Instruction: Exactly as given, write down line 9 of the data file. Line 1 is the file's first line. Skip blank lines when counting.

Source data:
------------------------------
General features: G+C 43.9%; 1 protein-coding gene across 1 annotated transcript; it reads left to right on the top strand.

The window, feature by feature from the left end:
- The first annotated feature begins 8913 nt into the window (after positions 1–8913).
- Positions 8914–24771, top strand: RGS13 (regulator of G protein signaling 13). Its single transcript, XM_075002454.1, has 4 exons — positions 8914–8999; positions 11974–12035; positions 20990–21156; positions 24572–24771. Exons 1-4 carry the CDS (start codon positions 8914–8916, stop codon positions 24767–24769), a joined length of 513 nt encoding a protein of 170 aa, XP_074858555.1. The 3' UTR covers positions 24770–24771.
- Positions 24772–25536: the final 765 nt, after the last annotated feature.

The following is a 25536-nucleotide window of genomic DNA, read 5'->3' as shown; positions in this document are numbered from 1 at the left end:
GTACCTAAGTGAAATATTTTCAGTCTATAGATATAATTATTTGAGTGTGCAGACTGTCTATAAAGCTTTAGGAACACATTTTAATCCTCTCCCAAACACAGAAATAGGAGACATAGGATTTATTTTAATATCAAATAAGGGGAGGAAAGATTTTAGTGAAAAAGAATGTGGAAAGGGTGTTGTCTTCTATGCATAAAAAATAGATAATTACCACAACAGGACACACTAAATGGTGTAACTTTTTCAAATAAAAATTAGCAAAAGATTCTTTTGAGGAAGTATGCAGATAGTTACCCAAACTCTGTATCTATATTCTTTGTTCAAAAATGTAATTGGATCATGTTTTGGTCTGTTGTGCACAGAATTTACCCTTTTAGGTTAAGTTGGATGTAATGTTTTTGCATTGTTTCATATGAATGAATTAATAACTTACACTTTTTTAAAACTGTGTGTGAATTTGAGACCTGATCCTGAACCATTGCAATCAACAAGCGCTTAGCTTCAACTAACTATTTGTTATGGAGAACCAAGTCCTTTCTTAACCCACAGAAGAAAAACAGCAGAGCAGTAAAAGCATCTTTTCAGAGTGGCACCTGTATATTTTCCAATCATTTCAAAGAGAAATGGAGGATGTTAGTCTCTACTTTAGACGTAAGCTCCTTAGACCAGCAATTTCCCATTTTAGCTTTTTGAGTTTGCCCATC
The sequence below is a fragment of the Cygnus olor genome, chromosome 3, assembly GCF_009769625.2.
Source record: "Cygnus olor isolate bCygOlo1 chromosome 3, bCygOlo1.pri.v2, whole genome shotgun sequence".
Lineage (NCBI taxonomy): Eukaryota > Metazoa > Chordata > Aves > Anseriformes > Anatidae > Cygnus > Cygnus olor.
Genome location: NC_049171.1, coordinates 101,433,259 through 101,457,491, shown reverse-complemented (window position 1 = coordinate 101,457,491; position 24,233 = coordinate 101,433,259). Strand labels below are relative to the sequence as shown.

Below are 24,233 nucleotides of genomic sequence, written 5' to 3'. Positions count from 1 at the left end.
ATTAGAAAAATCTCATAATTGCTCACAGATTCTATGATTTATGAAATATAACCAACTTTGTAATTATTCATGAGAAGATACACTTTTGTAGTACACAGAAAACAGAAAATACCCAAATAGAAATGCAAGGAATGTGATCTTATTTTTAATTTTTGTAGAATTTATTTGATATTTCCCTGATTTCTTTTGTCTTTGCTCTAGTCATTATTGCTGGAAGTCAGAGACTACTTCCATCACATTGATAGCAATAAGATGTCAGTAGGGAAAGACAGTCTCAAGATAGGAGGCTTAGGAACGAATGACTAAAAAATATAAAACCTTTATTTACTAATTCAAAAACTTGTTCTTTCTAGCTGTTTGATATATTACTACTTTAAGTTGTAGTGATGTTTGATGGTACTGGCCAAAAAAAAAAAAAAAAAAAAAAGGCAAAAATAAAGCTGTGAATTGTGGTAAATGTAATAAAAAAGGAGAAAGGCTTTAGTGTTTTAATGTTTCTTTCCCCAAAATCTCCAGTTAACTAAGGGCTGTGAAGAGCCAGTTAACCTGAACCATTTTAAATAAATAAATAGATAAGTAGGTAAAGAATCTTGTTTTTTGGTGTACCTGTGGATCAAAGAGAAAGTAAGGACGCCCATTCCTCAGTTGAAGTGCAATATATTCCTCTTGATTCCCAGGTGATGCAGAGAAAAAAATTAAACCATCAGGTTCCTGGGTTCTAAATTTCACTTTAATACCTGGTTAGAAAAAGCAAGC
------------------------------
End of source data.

Source record: "Cygnus olor isolate bCygOlo1 chromosome 3, bCygOlo1.pri.v2, whole genome shotgun sequence".